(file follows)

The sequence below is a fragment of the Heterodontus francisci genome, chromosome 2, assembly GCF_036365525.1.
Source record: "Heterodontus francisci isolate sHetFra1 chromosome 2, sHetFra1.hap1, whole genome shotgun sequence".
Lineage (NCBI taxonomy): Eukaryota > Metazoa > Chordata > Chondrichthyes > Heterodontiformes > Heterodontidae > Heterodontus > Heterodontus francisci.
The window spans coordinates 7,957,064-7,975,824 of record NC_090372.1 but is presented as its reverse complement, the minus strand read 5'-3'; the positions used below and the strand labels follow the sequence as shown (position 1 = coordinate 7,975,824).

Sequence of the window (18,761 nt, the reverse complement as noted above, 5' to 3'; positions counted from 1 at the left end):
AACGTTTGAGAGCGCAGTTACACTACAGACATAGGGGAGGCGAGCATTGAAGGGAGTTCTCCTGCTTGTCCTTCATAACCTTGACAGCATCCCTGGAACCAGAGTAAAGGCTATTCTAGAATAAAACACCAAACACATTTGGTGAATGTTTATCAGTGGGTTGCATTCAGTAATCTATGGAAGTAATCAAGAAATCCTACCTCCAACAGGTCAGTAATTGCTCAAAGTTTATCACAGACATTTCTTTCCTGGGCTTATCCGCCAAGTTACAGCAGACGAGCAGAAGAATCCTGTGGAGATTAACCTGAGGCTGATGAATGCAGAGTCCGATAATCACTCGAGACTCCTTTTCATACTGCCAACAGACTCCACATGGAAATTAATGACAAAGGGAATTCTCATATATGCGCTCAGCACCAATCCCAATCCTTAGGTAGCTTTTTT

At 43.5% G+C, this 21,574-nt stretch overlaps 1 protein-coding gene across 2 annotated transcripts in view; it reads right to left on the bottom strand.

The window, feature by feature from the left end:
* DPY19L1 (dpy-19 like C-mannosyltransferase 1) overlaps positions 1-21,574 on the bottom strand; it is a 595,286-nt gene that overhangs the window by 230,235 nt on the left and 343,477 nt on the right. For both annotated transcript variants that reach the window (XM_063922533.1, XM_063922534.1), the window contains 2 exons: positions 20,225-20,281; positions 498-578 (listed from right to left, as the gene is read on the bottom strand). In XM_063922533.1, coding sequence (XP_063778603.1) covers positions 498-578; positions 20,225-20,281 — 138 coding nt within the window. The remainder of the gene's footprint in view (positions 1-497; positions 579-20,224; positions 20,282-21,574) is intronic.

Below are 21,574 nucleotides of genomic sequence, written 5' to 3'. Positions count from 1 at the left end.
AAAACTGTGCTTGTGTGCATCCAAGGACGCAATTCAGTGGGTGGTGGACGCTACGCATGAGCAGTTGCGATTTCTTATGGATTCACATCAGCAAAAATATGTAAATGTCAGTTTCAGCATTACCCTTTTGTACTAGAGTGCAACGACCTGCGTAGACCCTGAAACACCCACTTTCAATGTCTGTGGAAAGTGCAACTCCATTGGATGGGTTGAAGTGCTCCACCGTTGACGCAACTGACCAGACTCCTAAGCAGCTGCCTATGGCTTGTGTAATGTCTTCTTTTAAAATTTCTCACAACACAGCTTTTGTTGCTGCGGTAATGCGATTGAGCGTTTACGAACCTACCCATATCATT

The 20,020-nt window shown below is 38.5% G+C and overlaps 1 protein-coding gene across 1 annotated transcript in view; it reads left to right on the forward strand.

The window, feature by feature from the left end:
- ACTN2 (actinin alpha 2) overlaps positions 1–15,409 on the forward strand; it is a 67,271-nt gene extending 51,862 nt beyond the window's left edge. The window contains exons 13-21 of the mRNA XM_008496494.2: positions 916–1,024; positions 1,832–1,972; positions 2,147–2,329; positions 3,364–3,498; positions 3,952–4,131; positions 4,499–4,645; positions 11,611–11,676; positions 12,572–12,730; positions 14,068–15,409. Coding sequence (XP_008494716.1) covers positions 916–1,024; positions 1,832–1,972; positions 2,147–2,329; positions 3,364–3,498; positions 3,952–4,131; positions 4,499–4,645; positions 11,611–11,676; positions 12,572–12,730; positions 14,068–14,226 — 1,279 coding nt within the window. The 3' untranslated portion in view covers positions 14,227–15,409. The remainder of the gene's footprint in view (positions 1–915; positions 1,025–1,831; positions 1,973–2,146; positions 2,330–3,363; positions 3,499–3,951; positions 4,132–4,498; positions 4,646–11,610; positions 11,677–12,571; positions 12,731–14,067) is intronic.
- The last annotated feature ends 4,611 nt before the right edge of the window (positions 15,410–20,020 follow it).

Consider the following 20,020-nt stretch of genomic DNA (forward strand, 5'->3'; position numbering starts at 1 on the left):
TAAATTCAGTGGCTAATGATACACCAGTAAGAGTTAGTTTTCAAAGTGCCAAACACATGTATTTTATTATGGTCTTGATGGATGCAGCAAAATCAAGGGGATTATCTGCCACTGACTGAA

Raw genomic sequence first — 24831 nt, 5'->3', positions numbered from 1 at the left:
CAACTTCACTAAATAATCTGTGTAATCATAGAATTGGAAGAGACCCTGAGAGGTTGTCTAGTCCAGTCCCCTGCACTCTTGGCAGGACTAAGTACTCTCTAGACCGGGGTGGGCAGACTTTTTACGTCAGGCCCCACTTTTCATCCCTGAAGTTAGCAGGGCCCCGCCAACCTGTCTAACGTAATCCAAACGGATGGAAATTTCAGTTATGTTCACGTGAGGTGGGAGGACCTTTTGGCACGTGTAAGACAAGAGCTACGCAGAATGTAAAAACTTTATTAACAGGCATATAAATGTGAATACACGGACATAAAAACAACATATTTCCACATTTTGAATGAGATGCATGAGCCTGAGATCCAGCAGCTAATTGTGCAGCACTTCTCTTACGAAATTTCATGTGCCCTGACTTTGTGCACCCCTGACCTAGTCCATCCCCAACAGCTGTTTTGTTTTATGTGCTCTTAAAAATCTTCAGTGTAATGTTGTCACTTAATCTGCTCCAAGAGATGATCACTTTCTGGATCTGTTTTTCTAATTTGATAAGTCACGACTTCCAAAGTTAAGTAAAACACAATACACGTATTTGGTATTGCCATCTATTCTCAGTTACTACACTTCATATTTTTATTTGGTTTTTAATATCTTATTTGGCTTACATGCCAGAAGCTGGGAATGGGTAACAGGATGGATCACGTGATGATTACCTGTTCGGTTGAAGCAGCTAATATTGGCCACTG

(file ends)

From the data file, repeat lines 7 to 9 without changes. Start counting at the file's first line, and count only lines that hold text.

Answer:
At 43.5% G+C, this 21,574-nt stretch overlaps 1 protein-coding gene across 2 annotated transcripts in view; it reads right to left on the bottom strand.

The window, feature by feature from the left end:
* DPY19L1 (dpy-19 like C-mannosyltransferase 1) overlaps positions 1-21,574 on the bottom strand; it is a 595,286-nt gene that overhangs the window by 230,235 nt on the left and 343,477 nt on the right. For both annotated transcript variants that reach the window (XM_063922533.1, XM_063922534.1), the window contains 2 exons: positions 20,225-20,281; positions 498-578 (listed from right to left, as the gene is read on the bottom strand). In XM_063922533.1, coding sequence (XP_063778603.1) covers positions 498-578; positions 20,225-20,281 — 138 coding nt within the window. The remainder of the gene's footprint in view (positions 1-497; positions 579-20,224; positions 20,282-21,574) is intronic.